The Cashel K.C. relegation appeal it seems will be heard this week by the county’s CCC, the committee which oversees all domestic championships. This comes on the back of a Munster Council ruling that the case must be heard by the local body but there’s a further complication now in that Ballybacon have apparently submitted a counter-objection.
Amazingly at this stage no committee has yet ruled on the substantial issue at stake. Instead the debate has been all about jurisdiction and other technicalities. If you sense that there’s a reluctance to bite the bullet then you’re probably right so it will be very interesting to see what emerges during the week.
Clearly Ballybacon have a major stake in the outcome and rather than sit on their hands they’ve decided to submit a counter-objection to Cashel’s. Either way we’ll surely have some ruling this time, though it will hardly end at that.
The King Cormacs’ club obviously feel that they are on firm ground here since the playing of extra time in the match breached a rule. According to one source the County Board was forced to admit as much at the Munster appeal meeting though that wasn’t part of the Munster ruling which instead related to the hearing of the case within the county. On the face of it the county CCC would appear to have little choice but to rule in Cashel’s favour and that’s obviously the fear down Ballybacon way.
Of course while Cashel club may be technically right as per rule, there is the moral argument that they agreed to play extra time and should therefore abide by the outcome. Of course even here Cashel will argue that they were forced to play extra time and then you’re into the hearsay area of who said what after the final whistle. One point that’s very clear from all of this is that our structures for hearing objections and appeals are utterly inadequate given the way this affair has dragged on.
Interestingly I detect within Cashel a lot of divided opinion on the case. The club leadership obviously feels very strongly about pursuing a replay with Ballybacon but you hear a lot of contrary views too. One body of opinion favoured the initial appeal because it bought time thereby facilitating the return of two players. Some would have left it at that and gone ahead with the Borrisokane game. Others are obviously more trenchant in their approach. Anyway we await developments this week.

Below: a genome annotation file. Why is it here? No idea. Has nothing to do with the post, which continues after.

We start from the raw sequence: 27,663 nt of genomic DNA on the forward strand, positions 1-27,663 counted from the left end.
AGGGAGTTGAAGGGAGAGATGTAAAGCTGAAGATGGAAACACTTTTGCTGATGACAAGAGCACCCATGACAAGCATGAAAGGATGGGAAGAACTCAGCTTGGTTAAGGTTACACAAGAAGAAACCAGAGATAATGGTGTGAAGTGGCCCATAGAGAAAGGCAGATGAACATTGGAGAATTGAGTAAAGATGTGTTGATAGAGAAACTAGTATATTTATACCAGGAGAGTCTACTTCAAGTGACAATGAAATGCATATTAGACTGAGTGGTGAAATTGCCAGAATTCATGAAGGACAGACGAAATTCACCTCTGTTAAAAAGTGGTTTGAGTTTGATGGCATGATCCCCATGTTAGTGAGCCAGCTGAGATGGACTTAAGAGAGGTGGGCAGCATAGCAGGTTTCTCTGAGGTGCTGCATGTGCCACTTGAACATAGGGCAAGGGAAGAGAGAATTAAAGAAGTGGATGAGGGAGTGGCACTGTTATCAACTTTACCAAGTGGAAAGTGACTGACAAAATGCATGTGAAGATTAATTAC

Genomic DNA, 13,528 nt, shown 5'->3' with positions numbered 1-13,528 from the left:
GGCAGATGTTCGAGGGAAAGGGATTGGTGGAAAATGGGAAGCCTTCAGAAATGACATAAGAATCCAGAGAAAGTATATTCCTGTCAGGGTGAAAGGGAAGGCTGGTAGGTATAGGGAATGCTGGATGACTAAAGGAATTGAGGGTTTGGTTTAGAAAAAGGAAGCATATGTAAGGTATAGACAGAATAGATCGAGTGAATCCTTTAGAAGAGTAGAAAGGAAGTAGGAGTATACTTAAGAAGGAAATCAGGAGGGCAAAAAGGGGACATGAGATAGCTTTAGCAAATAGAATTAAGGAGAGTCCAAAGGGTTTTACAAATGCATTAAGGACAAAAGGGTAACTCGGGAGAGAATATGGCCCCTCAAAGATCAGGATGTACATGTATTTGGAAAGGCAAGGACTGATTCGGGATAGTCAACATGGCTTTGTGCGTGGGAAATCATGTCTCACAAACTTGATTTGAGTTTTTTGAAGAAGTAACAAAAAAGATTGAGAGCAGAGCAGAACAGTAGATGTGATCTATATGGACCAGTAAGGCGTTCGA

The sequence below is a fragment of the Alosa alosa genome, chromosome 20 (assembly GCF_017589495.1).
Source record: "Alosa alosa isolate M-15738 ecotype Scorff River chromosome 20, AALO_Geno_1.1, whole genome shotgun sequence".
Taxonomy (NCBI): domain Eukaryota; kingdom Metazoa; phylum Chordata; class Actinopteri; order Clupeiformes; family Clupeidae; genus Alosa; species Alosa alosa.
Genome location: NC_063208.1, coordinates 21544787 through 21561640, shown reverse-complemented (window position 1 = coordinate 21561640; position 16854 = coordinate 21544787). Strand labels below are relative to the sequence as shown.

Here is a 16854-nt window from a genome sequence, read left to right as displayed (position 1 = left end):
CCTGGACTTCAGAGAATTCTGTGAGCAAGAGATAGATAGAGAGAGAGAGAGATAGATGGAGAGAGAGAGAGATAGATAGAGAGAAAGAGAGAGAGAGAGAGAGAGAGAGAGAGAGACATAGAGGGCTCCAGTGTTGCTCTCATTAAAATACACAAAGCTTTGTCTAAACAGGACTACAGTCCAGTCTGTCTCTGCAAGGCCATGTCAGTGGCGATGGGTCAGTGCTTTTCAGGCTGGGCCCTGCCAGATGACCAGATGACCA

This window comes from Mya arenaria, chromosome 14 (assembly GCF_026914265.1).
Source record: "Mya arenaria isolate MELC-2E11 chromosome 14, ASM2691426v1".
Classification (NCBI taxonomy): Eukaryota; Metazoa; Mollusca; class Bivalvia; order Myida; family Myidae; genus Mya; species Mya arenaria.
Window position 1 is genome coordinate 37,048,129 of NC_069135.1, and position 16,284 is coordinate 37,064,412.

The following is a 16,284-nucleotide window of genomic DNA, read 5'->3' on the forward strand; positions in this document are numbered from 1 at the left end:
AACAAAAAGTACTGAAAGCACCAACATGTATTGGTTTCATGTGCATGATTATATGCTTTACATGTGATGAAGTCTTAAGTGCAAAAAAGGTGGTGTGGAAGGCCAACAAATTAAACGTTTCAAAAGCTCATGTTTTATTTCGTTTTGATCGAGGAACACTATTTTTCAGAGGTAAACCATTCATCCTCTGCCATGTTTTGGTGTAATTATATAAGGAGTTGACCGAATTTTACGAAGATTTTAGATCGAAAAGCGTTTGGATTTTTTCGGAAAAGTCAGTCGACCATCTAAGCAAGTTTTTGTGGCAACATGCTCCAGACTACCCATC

As we drift into winter the playing fields may be going silent but in the background the GAA never sleeps. It’s the time of year when plans for next season are already being hatched and personnel put in place to lead the charge into 2012. A significant recent development was the appointment of a new minor management team to try and shape our fortunes in a grade that is seen as so critical to future wellbeing. It’s also a grade that has become somewhat problematic for Tipperary since those back-to-back wins of ‘06/’07.
Raymie Ryan’s cabinet has been replaced by a new management team led by ex-minor winning captain, William Maher from Ballingarry. He’ll be aided by Brian Horgan (Kickhams), Noel Morris (Loughmore) and Martin Maher (Borrisoleigh). It’s a fresh-faced line-up of men who’ve all played county up to senior level. They carry our hopes for revitalisation in a grade that has struggled in recent years.
After captaining Tipperary to the All Ireland minor win of 1996 William Maher was seen as a bright prospect until that unfortunate eye injury put paid to his on-field career. Since then he was heavily involved with Dublin minors for a spell and of course was part of our U21 management team that won the title in 2009. He now steps up to a position that carries a heavy onus following an alarming dip in our minor graph in recent years. I suspect the dual-player issue will be just one of the problems they’ll face in the months ahead. We wish them well.
Our senior hurling management hasn’t been idle either as they put personnel in place to plot our 2012 season. Cian O’Neill’s departure to Mayo left a void which has now been filled by Ross Dunphy. A Wexford native and Kildare-based army man, he comes with an excellent reputation in the area of physical preparation. The Tipperary scene isn’t unknown to him either following spells with Toomevara, so clearly he’s a man Tommy Dunne feels comfortable with. I’m sure as I write he’s putting personal training programmes together for the players to work on over the closed season before collective training commences in January.
By now most counties have their teams in place to lay the groundwork for next season. Interesting to see our neighbours, Limerick, will have Donagh O’Donnell doing the coaching as part of John Allen’s management team. Donagh is no stranger to Tipperary having spent terms with several clubs during which he enjoyed quite a deal of success. He coached Boherlahan to their last big hurrah in 1996, brought Kickhams to Western success a few years later and took Clonoulty to a county final.
Incidentally I don’t quite understand Limerick’s objection to the new league structures. Of course it would be nice to be listed among the top flight but surely, given their stage of development as a team, a spring-time in group 1B will bring less pressure and allow them develop some  momentum. Division 1A will be a pressure-cooker with little scope to ‘blood’ new players.
P.S. Last week I erroneously stated that Aherlow won their first county senior football title in 2010. ’06 was of course the groundbreaker – 2010 merely consolidation.